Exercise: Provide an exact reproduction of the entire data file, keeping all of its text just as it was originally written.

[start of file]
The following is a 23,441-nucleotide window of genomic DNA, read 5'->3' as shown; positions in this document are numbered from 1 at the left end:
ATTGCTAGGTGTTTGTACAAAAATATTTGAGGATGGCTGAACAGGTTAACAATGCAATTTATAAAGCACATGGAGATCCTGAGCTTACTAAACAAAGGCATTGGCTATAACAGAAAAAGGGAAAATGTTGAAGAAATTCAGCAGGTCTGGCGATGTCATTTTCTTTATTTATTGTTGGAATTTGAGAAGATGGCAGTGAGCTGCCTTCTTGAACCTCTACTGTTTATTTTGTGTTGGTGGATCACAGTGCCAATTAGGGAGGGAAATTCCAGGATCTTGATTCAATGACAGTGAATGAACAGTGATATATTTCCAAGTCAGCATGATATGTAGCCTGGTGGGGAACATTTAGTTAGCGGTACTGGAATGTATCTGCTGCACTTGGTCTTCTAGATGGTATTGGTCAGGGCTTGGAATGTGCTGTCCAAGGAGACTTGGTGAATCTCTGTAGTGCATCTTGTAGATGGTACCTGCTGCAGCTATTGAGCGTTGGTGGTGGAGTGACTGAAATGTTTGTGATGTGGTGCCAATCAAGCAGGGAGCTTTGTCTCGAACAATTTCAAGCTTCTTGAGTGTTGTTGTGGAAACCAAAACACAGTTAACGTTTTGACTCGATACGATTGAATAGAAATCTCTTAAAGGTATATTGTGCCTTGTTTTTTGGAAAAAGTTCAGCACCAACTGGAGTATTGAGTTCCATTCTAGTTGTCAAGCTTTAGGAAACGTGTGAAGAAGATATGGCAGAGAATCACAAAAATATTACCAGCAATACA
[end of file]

The following is a 23,441-nucleotide window of genomic DNA, read 5'->3' as shown; positions in this document are numbered from 1 at the left end:
ATTGCTAGGTGTTTGTACAAAAATATTTGAGGATGGCTGAACAGGTTAACAATGCAATTTATAAAGCACATGGAGATCCTGAGCTTACTAAACAAAGGCATTGGCTATAACAGAAAAAGGGAAAATGTTGAAGAAATTCAGCAGGTCTGGCGATGTCATTTTCTTTATTTATTGTTGGAATTTGAGAAGATGGCAGTGAGCTGCCTTCTTGAACCTCTACTGTTTATTTTGTGTTGGTGGATCACAGTGCCAATTAGGGAGGGAAATTCCAGGATCTTGATTCAATGACAGTGAATGAACAGTGATATATTTCCAAGTCAGCATGATATGTAGCCTGGTGGGGAACATTTAGTTAGCGGTACTGGAATGTATCTGCTGCACTTGGTCTTCTAGATGGTATTGGTCAGGGCTTGGAATGTGCTGTCCAAGGAGACTTGGTGAATCTCTGTAGTGCATCTTGTAGATGGTACCTGCTGCAGCTATTGAGCGTTGGTGGTGGAGTGACTGAAATGTTTGTGATGTGGTGCCAATCAAGCAGGGAGCTTTGTCTCGAACAATTTCAAGCTTCTTGAGTGTTGTTGTGGAAACCAAAACACAGTTAACGTTTTGACTCGATACGATTGAATAGAAATCTCTTAAAGGTATATTGTGCCTTGTTTTTTGGAAAAAGTTCAGCACCAACTGGAGTATTGAGTTCCATTCTAGTTGTCAAGCTTTAGGAAACGTGTGAAGAAGATATGGCAGAGAATCACAAAAATATTACCAGCAATACA